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The Role of Consumers, Families, and the Community in Patient Safety

Slide presentation from the AHRQ 2008 conference showcasing Agency research and projects.

Slide Presentation from the AHRQ 2008 Annual Conference


On September 8, 2008, Katherine Crosson, made this presentation at the 2008 Annual Conference. Select to access the PowerPoint® presentation (47 MB).


Slide 1

The Role of Consumers, Families, and the Community in Patient Safety:

Learning from Experience
2008 AHRQ Annual Meeting
Rockville, Maryland
September 8, 2008, 3:00-4:30pm

Slide 2

The Journey

The colored photograph shows airplanes on the tarmac in front of an air traffic control tower.

Slide 3

Session Objectives

  • Describe how your organization currently includes consumers, patients/families in the planning, delivery, and evaluation of patient safety-oriented interventions.
  • Identify the range of roles and responsibilities that consumers, patients/families play in efforts to improve patient safety in the health care environment.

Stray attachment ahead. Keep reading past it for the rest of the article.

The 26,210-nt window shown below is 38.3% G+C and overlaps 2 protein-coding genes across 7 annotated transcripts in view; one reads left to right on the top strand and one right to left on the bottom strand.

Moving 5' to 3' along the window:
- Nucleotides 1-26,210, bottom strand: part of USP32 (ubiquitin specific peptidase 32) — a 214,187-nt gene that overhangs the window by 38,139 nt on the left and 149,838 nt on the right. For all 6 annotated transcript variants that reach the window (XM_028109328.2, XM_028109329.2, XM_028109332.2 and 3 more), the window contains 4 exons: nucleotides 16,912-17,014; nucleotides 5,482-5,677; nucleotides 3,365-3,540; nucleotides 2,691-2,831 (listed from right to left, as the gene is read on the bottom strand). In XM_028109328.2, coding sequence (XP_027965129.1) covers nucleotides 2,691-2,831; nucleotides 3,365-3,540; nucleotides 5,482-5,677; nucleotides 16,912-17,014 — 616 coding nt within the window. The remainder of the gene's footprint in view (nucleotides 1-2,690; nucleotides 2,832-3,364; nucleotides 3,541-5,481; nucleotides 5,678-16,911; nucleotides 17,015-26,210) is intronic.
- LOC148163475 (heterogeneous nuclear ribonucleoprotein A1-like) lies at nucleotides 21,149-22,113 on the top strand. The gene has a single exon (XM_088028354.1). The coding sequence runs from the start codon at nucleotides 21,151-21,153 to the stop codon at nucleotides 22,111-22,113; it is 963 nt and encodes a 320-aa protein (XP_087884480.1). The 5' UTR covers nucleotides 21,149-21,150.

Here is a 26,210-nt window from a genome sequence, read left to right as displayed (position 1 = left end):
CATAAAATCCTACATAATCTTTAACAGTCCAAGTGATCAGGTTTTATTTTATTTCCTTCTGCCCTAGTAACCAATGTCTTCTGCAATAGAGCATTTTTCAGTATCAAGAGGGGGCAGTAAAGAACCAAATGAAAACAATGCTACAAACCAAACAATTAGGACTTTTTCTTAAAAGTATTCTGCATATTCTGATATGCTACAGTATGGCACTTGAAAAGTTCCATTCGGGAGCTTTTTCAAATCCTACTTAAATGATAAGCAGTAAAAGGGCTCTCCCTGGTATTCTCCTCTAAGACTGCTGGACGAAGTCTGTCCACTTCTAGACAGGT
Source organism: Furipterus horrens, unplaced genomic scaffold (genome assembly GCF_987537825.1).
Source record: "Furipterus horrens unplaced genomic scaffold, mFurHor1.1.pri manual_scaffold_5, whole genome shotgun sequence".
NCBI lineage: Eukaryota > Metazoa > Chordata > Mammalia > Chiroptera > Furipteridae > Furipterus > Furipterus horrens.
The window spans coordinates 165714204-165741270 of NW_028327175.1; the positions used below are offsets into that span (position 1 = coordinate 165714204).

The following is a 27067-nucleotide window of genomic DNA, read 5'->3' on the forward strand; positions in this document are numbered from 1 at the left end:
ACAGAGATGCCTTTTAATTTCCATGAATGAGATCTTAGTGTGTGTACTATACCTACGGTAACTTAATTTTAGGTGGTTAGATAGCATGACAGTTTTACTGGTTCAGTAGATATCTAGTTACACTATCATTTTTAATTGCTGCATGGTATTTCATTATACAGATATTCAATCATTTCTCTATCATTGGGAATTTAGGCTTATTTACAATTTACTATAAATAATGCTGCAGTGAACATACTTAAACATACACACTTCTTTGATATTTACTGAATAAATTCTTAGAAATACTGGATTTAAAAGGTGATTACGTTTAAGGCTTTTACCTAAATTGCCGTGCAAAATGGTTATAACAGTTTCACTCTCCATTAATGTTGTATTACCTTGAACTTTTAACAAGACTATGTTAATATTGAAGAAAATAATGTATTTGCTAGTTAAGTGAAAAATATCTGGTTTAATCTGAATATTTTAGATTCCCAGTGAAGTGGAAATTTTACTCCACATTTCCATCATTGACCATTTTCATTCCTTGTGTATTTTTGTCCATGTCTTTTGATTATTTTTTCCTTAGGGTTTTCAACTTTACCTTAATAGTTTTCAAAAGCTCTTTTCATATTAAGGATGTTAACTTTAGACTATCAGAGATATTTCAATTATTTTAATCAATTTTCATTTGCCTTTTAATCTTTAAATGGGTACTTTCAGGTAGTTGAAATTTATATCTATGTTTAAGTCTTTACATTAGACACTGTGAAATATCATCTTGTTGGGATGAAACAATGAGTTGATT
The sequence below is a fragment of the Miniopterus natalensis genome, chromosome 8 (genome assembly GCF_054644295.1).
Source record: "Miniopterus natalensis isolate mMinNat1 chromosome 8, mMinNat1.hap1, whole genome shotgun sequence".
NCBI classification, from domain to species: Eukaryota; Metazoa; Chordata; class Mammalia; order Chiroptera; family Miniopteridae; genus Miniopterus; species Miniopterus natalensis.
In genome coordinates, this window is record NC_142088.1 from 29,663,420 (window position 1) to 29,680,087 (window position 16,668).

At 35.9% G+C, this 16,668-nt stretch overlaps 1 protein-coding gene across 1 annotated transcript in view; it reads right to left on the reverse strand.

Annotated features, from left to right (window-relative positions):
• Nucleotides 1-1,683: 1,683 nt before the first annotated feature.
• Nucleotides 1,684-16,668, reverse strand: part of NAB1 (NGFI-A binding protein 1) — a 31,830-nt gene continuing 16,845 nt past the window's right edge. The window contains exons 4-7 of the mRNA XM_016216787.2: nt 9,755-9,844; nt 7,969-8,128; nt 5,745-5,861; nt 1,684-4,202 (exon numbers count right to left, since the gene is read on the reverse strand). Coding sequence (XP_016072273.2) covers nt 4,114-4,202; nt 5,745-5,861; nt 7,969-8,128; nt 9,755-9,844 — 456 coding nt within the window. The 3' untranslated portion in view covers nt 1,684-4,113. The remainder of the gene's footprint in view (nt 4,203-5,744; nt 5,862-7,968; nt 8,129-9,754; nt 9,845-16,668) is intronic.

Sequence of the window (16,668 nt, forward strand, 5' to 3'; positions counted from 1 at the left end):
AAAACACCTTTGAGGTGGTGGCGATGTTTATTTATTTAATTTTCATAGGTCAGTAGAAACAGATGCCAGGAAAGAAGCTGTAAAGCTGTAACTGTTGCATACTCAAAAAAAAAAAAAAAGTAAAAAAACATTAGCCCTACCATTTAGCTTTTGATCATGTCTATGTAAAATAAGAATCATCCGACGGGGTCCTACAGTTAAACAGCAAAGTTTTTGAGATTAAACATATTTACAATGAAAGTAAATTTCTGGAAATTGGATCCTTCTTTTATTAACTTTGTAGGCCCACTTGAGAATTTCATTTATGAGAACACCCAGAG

Slide 4

Session Objectives

  • Describe how you will plan to introduce the concept to your organization's leadership.
  • Identify resources for planning and implementing patient safety programs for consumers, patients/families.

Slide 5

Presentation Outline

  • Introduction
    (3:00-3:15pm)
    Katherine Crosson, MPH, AHRQ.
  • Patient/Family Perspective
    (3:15-3:25pm)
    Jim Beveridge, Member, Patient/Family Advisory Council
    Aurora Health Care, Wisconsin.
  • Range of Roles for Consumers, Patients/Families
    (3:25-3:50pm)
    Cezanne Garcia, MPH
    Institute for Family Centered Care.
  • Partners in Safety: The Aurora Health Care Journey
    (3:50-4:10pm)
    Kathryn Leonhardt, MD, MPH
    Aurora Health Care, Wisconsin.

Slide 6

Introduction

The colored photograph shows a female pilot going over notes in a cockpit.

Slide 7

Magnitude of the Problem

  • Medical errors result in annual:
    • Deaths of 44,000-98,000 hospitalized patients (US).
    • Injuries to approximately 1 million individuals (US).
  • Surgical errors cost nearly $1.5 Billion annually.
  • World-wide recognition of the need to promote patient safety.
    • Countries representing 78% of the world's population have pledged to work together to reduce medical errors (World Alliance for Patient Safety).

Slide 8

Support for Patient/Family Engagement

Who supports a prominent role for the consumer, patient/family in patient safety?

  • Consumer/Patient Organizations.